PHNOM PENH - As more and more Cambodians enter the job market, with a growing population of young people, there still remain plenty of job opportunities with foreign investors at home, according to a new study by the Ministry of Labor. But people either don’t know where to find them, or are training for the wrong thing, experts say.
“A lot of investments, especially from Japan, are coming, so we will need more workers to work for them,” said Pich Sophoan, a secretary of state for the Ministry of Labor. “Investors always tell me that their companies need people to work,” he said at the second annual job fair, held by the National Employment Agency in Phnom Penh recently. “So I don’t agree with people saying that they couldn’t find jobs in Cambodia.”
The rate of new jobs is higher than the rate of new job seekers, he said.
The Economic Institute of Cambodia estimates that some 8 million people are currently employed in Cambodia, especially in agriculture, construction, garments, textiles and tourism.
But the country also sees some 300,000 new job seekers each year. That’s about the same number as the total employed in the garment industry. The government also expects about 200,000 students to graduate with bachelor’s degrees between 2009 and 2014, with only about 80,000 jobs open to them.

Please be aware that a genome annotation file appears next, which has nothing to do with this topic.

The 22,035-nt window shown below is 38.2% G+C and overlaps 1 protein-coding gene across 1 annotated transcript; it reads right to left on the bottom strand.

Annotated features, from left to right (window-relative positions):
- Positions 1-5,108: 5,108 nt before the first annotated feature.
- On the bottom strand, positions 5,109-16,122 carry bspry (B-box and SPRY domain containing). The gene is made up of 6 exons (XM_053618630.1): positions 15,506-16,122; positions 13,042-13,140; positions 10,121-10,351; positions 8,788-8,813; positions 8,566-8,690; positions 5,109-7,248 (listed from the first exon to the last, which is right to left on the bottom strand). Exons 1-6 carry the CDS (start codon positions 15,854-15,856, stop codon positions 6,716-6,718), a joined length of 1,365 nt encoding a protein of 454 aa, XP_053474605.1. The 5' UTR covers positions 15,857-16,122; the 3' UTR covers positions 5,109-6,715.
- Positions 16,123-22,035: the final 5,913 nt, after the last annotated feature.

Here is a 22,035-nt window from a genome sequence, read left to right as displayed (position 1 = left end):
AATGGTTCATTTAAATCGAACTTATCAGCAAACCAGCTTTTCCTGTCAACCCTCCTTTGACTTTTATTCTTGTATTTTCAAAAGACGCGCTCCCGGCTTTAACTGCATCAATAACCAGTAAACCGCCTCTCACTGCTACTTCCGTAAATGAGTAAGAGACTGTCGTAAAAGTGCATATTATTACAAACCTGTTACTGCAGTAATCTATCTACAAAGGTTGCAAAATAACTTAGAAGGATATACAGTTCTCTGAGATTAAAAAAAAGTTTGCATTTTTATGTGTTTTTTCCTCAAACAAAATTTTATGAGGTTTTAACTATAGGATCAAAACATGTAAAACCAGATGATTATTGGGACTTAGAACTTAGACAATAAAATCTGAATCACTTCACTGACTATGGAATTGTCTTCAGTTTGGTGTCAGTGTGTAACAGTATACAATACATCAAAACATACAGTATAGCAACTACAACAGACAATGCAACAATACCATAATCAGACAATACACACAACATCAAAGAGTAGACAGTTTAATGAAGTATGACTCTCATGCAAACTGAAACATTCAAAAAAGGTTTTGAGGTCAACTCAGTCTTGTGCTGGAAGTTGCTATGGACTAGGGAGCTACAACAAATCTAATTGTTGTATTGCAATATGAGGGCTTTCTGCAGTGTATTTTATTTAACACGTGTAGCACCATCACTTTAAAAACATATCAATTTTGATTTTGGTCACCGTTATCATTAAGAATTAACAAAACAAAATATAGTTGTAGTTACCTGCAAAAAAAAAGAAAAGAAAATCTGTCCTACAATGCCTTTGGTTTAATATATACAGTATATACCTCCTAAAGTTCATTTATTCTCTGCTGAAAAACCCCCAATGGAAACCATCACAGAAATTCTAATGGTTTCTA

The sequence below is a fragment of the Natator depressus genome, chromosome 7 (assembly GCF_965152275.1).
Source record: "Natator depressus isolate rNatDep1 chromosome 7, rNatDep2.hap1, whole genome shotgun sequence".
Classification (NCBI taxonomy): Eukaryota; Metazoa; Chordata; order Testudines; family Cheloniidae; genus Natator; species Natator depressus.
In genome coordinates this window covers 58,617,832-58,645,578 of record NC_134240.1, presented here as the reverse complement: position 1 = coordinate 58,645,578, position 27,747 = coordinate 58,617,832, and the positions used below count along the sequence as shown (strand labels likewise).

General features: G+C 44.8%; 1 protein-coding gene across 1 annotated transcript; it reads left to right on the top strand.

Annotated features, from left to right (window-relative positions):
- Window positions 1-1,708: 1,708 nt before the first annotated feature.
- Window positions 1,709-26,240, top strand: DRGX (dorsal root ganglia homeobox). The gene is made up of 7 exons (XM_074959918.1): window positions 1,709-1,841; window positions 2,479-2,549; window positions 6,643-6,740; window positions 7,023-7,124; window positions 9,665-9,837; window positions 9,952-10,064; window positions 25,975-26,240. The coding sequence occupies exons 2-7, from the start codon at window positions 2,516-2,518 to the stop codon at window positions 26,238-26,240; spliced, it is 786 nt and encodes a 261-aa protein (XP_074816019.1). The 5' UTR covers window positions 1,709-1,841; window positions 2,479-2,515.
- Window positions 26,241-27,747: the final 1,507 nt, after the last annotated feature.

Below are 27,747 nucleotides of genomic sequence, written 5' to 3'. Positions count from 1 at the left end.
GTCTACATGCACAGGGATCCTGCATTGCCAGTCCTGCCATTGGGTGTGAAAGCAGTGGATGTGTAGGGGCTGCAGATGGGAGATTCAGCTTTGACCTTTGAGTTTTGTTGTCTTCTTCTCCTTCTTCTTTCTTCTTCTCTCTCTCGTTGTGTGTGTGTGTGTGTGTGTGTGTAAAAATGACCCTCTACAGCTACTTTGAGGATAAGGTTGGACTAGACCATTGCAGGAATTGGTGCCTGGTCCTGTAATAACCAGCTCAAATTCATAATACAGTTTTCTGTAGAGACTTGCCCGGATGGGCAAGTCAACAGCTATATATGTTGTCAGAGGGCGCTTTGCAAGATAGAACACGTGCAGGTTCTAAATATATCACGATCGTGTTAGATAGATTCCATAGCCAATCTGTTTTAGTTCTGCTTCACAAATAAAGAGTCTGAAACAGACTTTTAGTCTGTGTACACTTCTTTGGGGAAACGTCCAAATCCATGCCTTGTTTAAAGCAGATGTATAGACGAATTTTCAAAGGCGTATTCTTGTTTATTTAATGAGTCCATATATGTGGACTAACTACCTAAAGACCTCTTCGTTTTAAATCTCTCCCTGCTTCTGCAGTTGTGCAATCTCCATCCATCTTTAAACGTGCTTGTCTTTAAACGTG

“Right now we need skilled people to work in companies,” said Noun Sophoan, a spokesman for the International Labor Organization. There is a misunderstanding about the job market, he said, with too many people getting accounting or marketing training in a marketplace that needs skilled labor.
The greatest demands remain in the garment sector, electronics, mechanics or construction, according to the World Bank. But about half of university students are thought to be studying finance, accounting, marketing or law, which are in less demand.
Hai Hunleng, an adviser at the National Employment Agency, said a major gap exists between the demand of the marketplace and the supply of labor, as development companies seek workers and as graduates find themselves unemployed.
“Most of the graduates have degrees in fields like social studies and law,” he said. “Which are not the demands of the companies.”